Recover Overcoming Treatment Intimacy
If you notice a change in your desire for intimacy and/or interest in sexual activity after breast cancer treatment, you are not alone. Many women experience this feeling during treatment and also experience lingering effects. According to the National Cancer Institute, about one out of every two women who have undergone breast cancer treatment experiences long-term sexual dysfunction.
However, the good news is that this is temporary. You do eventually return to a state of good sexual health. It just takes time.
Sexual dysfunction following breast cancer treatment can be both physical and psychological. Hormonal therapy, chemotherapy, surgery or radiation can cause vaginal dryness and pain. A negative body image, performance anxiety and depression can also lead to sexual dysfunction.
The side effects of chemotherapy, as well as radiation, often can leave you with a low libido, creating little energy or desire for sex. One key side effect is early menopause, which causes changes in the body that reduce sexual pleasure even more. To combat this, some women use postmenopausal hormones for a short period of time to relieve menopausal symptoms. However, this option is not recommended for breast cancer survivors because postmenopausal hormones can raise blood estrogen levels and increase the risk of recurrence.
You can learn more about the effects of breast cancer treatment by reading the Mayo Clinic’s article Cancer treatment for women: Possible sexual side effects.
Breast cancer can also change the way you see your body. As a result of surgery and other forms of treatment, women are affected by the physical changes that occur in their bodies. Often, they have a poor self image and feel unattractive and undesirable. Many women, perhaps, can overcome these feelings by reading a great book, Show Me: A Photo Collection of Breast Cancer Survivors’ Lumpectomies, Mastectomies, Breast Reconstructions and Thoughts on Body Image. The book was created by women in a cancer survivors’ group at Penn State. There is also an interesting body painting initiative, the Breast Cancer Awareness Body Painting Project, that celebrates the beauty of survivors’ bodies after treatment.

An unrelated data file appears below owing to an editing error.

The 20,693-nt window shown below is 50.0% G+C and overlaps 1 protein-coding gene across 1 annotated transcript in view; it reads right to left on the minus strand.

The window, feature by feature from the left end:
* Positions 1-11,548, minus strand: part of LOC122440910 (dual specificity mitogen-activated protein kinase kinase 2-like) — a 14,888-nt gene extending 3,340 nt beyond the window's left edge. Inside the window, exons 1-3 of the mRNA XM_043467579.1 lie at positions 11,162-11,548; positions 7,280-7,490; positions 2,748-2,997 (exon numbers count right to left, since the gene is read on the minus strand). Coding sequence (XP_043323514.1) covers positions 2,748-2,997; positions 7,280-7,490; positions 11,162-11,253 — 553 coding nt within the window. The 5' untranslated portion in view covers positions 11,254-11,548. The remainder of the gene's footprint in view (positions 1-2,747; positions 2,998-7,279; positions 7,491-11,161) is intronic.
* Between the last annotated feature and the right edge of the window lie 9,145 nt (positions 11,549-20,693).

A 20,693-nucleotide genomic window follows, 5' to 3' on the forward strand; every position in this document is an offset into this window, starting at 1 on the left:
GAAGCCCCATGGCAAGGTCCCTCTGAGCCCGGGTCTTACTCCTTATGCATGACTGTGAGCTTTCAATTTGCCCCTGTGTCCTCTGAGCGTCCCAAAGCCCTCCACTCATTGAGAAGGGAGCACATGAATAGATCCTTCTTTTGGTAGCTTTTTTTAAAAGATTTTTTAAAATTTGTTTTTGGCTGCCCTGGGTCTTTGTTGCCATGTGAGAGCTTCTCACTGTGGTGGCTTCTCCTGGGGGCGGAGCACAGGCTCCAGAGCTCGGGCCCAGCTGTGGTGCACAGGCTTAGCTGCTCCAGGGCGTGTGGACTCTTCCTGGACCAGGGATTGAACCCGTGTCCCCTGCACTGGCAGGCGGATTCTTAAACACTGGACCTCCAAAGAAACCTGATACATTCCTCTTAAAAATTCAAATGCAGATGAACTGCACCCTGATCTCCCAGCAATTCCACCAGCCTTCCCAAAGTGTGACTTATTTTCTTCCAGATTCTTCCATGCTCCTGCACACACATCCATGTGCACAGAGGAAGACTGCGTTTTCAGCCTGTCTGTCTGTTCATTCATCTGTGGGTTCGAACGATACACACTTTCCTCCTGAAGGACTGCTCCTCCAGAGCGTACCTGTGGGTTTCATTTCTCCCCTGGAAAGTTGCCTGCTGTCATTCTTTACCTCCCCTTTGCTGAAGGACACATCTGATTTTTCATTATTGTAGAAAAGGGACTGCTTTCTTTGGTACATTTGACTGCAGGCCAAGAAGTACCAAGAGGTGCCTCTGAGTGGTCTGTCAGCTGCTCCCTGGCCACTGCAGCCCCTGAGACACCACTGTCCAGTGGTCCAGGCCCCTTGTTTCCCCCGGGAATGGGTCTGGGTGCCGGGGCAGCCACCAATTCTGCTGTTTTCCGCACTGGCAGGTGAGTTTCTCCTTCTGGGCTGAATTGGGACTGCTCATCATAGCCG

Getting back to Dating
LIVESTRONG has some key tips on how to resume your dating life:
Wait to let your date know about your cancer. You may be tempted to share this information immediately in the interest of full disclosure, but you don't want your cancer to garner you a pity date or become the most interesting thing about you. Go on a few dates to make sure there’s real interest before you decide how to discuss it in a casual way.
Monitor your sex drive. Some medications and treatments that keep the cancer at bay can affect your sex drive and make you feel less interested in intimacy and sex. You may feel broken or as though you don't have much to offer a potential partner. But remember that your body has helped you beat cancer, and with the help of your physician, you can regain your romantic and sex life.
How to Overcome Issues with Sex and Intimacy
The first step to overcoming issues with intimacy is to communicate with your partner. You should share openly about what you’re feeling and what you are – and aren’t -- comfortable with. Your partner needs to know where you are in your recovery and how it may potentially affect your relationship.
Jean Carter, PhD., a licensed psychologist and the counselor for the sexual health program at Memorial Sloan-Kettering Cancer Center, recommends the following for overcoming issues with intimacy. She called them your “getting my groove back” tool kit:
Vaginal moisturizers. These are used during sex. They are like the moisturizers you use on your face and hands. They are suppositories that are inserted into the vagina, adding moisture back into the vaginal space and giving it natural elasticity. The moisturizer is absorbed, which helps keep the vagina moist and healthy for several days.
Lubricants. For the best results, you should find a lubricant for use during intercourse that can be combined with regular, ongoing use of vaginal moisturizers.
Exercises. Try the classic Kegel exercises: Tighten and release the sphincter muscle as you do when you urinate in order to make intercourse easier. If you do Kegel exercises right before intimacy, you fatigue the vaginal muscles, and they are more open.
Vaginal dilators. A sex therapist, like Dr. Carter, can teach you how to use these dilators, which gently stretch the vaginal tissue
The following resources provide more detailed information about overcoming issues with sex and intimacy:
WebMD’s Love, Intimacy, and Breast Cancer
Dating After Breast Cancer: Young Women and Breast Cancer
Network of Strength Intimacy
Breast Cancer.org Sex and Intimacy
Susan G. Komen Sex and Sexuality after breast cancer treatment
The Effect of Breast Cancer Treatments on Sexuality in Premenopausal Female Cancer Survivors
Let's talk about sex - and cancer
For more information on overcoming intimacy issues, go to Breast Cancer Partner’s Resources or you share your success with other survivors at Survivor Tips or start a discussion in our Partner Forum.